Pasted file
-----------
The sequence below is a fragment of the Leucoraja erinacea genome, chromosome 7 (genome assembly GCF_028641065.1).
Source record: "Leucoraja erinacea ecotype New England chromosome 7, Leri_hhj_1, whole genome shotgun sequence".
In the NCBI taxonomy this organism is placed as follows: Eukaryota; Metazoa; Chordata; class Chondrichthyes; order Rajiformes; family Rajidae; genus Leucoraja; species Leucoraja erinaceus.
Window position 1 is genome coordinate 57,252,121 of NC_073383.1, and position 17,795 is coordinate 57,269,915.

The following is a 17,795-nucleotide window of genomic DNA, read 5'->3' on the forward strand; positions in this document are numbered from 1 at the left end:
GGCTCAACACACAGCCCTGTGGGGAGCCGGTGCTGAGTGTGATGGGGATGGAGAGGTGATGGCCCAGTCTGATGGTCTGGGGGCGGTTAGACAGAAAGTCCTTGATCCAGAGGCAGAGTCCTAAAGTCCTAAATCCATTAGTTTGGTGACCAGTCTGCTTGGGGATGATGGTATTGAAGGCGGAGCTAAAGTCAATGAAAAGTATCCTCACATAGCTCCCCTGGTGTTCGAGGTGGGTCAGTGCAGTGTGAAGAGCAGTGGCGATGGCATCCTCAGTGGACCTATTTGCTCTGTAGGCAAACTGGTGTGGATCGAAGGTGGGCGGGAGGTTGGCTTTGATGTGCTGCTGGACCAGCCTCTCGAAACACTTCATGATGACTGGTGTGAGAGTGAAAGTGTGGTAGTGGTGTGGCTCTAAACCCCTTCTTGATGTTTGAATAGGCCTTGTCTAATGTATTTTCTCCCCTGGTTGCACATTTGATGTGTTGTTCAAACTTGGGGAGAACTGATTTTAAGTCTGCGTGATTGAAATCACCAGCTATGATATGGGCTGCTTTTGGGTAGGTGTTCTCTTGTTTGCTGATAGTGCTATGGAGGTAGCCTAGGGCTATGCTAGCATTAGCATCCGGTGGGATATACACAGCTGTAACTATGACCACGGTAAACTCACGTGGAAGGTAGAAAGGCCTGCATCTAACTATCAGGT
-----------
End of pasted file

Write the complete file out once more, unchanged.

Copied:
The sequence below is a fragment of the Leucoraja erinacea genome, chromosome 7 (genome assembly GCF_028641065.1).
Source record: "Leucoraja erinacea ecotype New England chromosome 7, Leri_hhj_1, whole genome shotgun sequence".
In the NCBI taxonomy this organism is placed as follows: Eukaryota; Metazoa; Chordata; class Chondrichthyes; order Rajiformes; family Rajidae; genus Leucoraja; species Leucoraja erinaceus.
Window position 1 is genome coordinate 57,252,121 of NC_073383.1, and position 17,795 is coordinate 57,269,915.

The following is a 17,795-nucleotide window of genomic DNA, read 5'->3' on the forward strand; positions in this document are numbered from 1 at the left end:
GGCTCAACACACAGCCCTGTGGGGAGCCGGTGCTGAGTGTGATGGGGATGGAGAGGTGATGGCCCAGTCTGATGGTCTGGGGGCGGTTAGACAGAAAGTCCTTGATCCAGAGGCAGAGTCCTAAAGTCCTAAATCCATTAGTTTGGTGACCAGTCTGCTTGGGGATGATGGTATTGAAGGCGGAGCTAAAGTCAATGAAAAGTATCCTCACATAGCTCCCCTGGTGTTCGAGGTGGGTCAGTGCAGTGTGAAGAGCAGTGGCGATGGCATCCTCAGTGGACCTATTTGCTCTGTAGGCAAACTGGTGTGGATCGAAGGTGGGCGGGAGGTTGGCTTTGATGTGCTGCTGGACCAGCCTCTCGAAACACTTCATGATGACTGGTGTGAGAGTGAAAGTGTGGTAGTGGTGTGGCTCTAAACCCCTTCTTGATGTTTGAATAGGCCTTGTCTAATGTATTTTCTCCCCTGGTTGCACATTTGATGTGTTGTTCAAACTTGGGGAGAACTGATTTTAAGTCTGCGTGATTGAAATCACCAGCTATGATATGGGCTGCTTTTGGGTAGGTGTTCTCTTGTTTGCTGATAGTGCTATGGAGGTAGCCTAGGGCTATGCTAGCATTAGCATCCGGTGGGATATACACAGCTGTAACTATGACCACGGTAAACTCACGTGGAAGGTAGAAAGGCCTGCATCTAACTATCAGGT